Njabulo Mhlongo and Luyanda Zulu, both 20, told the Durban High Court, through their lawyers, that they were assaulted by SAPS and metro police officers soon after their arrests and forced to make false statements.
This resulted in a trial-within-a-trial.
Mhlongo claimed his rights were not explained to him and that he made his statement involuntarily.
Zulu also claimed he was assaulted into pointing out the crime scene.
Mhlongo, Zulu, Thulasizwe Nene, Njabulo Mbatha, Simphiwe Ntshangase and a minor are accused of killing Phiwayinkosi Mhlongo. His body was found near a stormwater drain close to his home in C-Section, uMlazi, and his head was found at a school in F-Section in April last year.
The accused also face charges of kidnapping and being in possession of illegal firearms.
Phiwayinkosi was allegedly abducted at gunpoint by the six, some of whom are known to his family.
Yesterday, the lawyers argued that their clients’ rights were violated, saying the evidence was collected in an unconstitutional manner and therefore asked the court to reject evidence which emanated from the pointing-out.
State advocate Krishen Shah had intended presenting the pair’s statements to the court as evidence; however judgment in the trial-within-a-trial would determine whether this evidence would be admissible in the main trial.
Last week, Mbatha had denied the contents of his confession made before a magistrate after his arrest in May last year.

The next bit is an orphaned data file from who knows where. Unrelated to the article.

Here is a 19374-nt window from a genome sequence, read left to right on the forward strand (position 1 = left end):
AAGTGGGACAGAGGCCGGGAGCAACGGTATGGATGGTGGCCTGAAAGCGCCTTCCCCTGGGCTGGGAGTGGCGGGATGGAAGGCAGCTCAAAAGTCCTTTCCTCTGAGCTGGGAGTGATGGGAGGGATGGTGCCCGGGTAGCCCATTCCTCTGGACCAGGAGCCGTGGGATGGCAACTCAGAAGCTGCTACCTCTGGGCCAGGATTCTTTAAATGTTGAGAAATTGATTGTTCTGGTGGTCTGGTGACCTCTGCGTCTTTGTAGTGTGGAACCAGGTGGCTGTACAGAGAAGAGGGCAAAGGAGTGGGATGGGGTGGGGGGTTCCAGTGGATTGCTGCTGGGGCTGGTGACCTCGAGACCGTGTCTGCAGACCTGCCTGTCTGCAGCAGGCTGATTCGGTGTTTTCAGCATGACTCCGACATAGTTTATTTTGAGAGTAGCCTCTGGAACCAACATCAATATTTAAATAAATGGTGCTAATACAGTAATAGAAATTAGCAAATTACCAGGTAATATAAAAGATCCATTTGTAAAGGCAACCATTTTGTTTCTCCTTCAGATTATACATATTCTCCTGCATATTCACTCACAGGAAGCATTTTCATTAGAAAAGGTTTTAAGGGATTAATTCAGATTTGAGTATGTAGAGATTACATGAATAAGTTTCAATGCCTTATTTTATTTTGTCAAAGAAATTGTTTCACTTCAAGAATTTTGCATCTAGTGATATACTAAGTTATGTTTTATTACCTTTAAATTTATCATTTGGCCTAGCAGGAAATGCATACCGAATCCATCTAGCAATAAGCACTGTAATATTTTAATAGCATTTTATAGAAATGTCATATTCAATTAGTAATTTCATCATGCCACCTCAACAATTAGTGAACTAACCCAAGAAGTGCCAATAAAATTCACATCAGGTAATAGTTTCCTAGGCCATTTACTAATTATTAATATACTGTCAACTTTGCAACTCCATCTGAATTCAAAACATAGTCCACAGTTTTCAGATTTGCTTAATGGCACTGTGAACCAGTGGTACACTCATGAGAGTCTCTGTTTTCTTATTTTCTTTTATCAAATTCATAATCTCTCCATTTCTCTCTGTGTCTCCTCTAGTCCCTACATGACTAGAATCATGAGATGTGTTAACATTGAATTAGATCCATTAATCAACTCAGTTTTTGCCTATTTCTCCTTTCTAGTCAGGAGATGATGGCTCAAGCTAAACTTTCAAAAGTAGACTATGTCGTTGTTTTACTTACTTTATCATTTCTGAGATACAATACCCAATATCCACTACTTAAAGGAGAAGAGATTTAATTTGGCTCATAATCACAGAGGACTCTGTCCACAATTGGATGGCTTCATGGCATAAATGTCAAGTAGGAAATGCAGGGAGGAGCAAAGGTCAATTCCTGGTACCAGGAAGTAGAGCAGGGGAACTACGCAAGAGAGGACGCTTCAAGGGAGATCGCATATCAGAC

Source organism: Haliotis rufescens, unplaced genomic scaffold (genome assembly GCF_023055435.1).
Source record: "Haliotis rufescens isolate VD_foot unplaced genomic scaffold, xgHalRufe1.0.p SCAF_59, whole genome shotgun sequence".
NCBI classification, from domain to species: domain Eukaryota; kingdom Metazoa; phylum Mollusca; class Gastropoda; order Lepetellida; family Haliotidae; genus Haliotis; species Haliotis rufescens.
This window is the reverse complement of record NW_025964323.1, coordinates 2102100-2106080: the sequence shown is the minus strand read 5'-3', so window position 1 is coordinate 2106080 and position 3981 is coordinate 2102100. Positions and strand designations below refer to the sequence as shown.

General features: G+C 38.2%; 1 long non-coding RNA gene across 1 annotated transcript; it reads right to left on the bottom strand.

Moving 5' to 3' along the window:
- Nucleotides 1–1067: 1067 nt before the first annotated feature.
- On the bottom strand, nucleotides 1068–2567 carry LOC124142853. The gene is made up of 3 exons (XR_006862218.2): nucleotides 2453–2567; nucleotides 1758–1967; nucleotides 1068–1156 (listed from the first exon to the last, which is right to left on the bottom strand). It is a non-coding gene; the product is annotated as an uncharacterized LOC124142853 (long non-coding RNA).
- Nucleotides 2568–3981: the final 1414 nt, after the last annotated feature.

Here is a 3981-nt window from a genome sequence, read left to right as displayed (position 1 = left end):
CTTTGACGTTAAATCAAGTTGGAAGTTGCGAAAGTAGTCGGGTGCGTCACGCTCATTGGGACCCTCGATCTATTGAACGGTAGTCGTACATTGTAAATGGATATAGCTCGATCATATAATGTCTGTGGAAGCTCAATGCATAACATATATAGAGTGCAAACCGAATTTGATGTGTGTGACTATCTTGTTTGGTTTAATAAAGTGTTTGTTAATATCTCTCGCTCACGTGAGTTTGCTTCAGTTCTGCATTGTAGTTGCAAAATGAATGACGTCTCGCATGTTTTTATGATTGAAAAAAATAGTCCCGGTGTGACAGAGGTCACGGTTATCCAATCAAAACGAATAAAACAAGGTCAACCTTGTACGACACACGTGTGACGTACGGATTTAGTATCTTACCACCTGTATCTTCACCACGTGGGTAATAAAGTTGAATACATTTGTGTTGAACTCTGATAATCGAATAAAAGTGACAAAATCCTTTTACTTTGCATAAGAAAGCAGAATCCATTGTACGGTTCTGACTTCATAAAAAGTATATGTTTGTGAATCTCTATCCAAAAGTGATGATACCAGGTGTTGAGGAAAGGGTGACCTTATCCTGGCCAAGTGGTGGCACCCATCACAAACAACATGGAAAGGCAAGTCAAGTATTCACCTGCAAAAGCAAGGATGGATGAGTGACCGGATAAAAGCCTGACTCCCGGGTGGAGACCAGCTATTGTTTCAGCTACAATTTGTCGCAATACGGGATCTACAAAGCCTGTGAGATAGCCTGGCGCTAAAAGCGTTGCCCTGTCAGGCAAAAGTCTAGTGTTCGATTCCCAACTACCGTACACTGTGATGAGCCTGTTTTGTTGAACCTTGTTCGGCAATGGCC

In the disputed statement, read to the court as part of the State’s evidence, Mbatha detailed the gruesome decapitation and how they had planned to murder Phiwayinkosi because they believed he had “sold out” Ntshangase’s brother to the police.
Ntshangase’s brother was killed by a mob earlier last year as a result.
According to Mbatha’s statement, they took the head to the spot where Ntshangase’s body was found.
Mbatha’s lawyer, advocate Theuns Botha, had told the court that Mbatha would deny writing the statement.
Botha said that Mbatha would tell the court that the magistrate came with a pre-written statement, which was read to him, and he was told to sign it.
However, magistrate Gert van Rooyen had testified that Mbatha was a willing participant and told him he was sorry about the murder and wanted to tell the truth.
Yesterday, State witness Warrant Officer Sphiwe Nxumalo, a cells commander at uMlazi Police Station, rejected Mhlongo and Mbatha’s claims that they were assaulted by police.
He said he was with them when they were detained and could confirm that they had no injuries or signs that they were assaulted.
Referring to the record of entries he made of all the visits to the cells, Nxumalo confirmed there were no complaints and no injured detainees.
“If there were those who showed signs that they were assaulted or injured, I would have recorded that in the book, escalated the complaint to my superiors and would have arranged for the detainees to get medical help,” he testified.
The trial-within-a-trial continues.